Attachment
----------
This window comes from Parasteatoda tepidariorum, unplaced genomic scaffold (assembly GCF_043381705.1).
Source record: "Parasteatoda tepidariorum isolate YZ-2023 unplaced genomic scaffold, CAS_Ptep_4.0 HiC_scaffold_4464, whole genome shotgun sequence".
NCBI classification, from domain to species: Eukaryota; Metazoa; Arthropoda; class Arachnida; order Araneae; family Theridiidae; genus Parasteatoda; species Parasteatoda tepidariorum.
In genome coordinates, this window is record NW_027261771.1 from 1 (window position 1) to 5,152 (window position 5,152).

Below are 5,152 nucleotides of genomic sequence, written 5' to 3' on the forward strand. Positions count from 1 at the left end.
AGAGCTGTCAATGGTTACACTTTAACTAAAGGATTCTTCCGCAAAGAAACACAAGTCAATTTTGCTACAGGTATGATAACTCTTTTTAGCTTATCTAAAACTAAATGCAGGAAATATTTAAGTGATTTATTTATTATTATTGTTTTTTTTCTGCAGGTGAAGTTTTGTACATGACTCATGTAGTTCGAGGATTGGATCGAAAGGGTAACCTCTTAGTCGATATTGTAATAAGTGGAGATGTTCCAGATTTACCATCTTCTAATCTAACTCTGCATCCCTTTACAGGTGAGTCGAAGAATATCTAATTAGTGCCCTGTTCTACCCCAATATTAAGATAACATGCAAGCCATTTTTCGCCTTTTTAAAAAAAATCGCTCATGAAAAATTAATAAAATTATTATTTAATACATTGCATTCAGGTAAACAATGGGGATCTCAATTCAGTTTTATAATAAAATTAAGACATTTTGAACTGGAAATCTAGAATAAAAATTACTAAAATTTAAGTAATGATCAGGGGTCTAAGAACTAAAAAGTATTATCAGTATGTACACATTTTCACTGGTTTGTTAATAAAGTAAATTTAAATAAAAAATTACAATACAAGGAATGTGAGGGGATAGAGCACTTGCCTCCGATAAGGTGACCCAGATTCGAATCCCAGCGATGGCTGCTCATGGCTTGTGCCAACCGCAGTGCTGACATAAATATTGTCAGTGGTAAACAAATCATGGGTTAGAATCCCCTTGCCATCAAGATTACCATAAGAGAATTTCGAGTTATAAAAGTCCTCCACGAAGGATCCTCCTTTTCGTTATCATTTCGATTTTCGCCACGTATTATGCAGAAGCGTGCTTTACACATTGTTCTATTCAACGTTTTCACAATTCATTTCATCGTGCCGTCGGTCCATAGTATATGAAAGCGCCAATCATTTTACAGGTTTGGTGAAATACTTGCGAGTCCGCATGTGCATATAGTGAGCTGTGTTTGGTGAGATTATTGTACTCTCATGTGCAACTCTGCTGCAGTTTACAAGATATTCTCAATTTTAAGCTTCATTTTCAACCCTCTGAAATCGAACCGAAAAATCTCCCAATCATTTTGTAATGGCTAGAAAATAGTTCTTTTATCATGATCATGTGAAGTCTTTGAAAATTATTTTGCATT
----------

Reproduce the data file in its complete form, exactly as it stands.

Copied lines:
This window comes from Parasteatoda tepidariorum, unplaced genomic scaffold (assembly GCF_043381705.1).
Source record: "Parasteatoda tepidariorum isolate YZ-2023 unplaced genomic scaffold, CAS_Ptep_4.0 HiC_scaffold_4464, whole genome shotgun sequence".
NCBI classification, from domain to species: Eukaryota; Metazoa; Arthropoda; class Arachnida; order Araneae; family Theridiidae; genus Parasteatoda; species Parasteatoda tepidariorum.
In genome coordinates, this window is record NW_027261771.1 from 1 (window position 1) to 5,152 (window position 5,152).

Below are 5,152 nucleotides of genomic sequence, written 5' to 3' on the forward strand. Positions count from 1 at the left end.
AGAGCTGTCAATGGTTACACTTTAACTAAAGGATTCTTCCGCAAAGAAACACAAGTCAATTTTGCTACAGGTATGATAACTCTTTTTAGCTTATCTAAAACTAAATGCAGGAAATATTTAAGTGATTTATTTATTATTATTGTTTTTTTTCTGCAGGTGAAGTTTTGTACATGACTCATGTAGTTCGAGGATTGGATCGAAAGGGTAACCTCTTAGTCGATATTGTAATAAGTGGAGATGTTCCAGATTTACCATCTTCTAATCTAACTCTGCATCCCTTTACAGGTGAGTCGAAGAATATCTAATTAGTGCCCTGTTCTACCCCAATATTAAGATAACATGCAAGCCATTTTTCGCCTTTTTAAAAAAAATCGCTCATGAAAAATTAATAAAATTATTATTTAATACATTGCATTCAGGTAAACAATGGGGATCTCAATTCAGTTTTATAATAAAATTAAGACATTTTGAACTGGAAATCTAGAATAAAAATTACTAAAATTTAAGTAATGATCAGGGGTCTAAGAACTAAAAAGTATTATCAGTATGTACACATTTTCACTGGTTTGTTAATAAAGTAAATTTAAATAAAAAATTACAATACAAGGAATGTGAGGGGATAGAGCACTTGCCTCCGATAAGGTGACCCAGATTCGAATCCCAGCGATGGCTGCTCATGGCTTGTGCCAACCGCAGTGCTGACATAAATATTGTCAGTGGTAAACAAATCATGGGTTAGAATCCCCTTGCCATCAAGATTACCATAAGAGAATTTCGAGTTATAAAAGTCCTCCACGAAGGATCCTCCTTTTCGTTATCATTTCGATTTTCGCCACGTATTATGCAGAAGCGTGCTTTACACATTGTTCTATTCAACGTTTTCACAATTCATTTCATCGTGCCGTCGGTCCATAGTATATGAAAGCGCCAATCATTTTACAGGTTTGGTGAAATACTTGCGAGTCCGCATGTGCATATAGTGAGCTGTGTTTGGTGAGATTATTGTACTCTCATGTGCAACTCTGCTGCAGTTTACAAGATATTCTCAATTTTAAGCTTCATTTTCAACCCTCTGAAATCGAACCGAAAAATCTCCCAATCATTTTGTAATGGCTAGAAAATAGTTCTTTTATCATGATCATGTGAAGTCTTTGAAAATTATTTTGCATT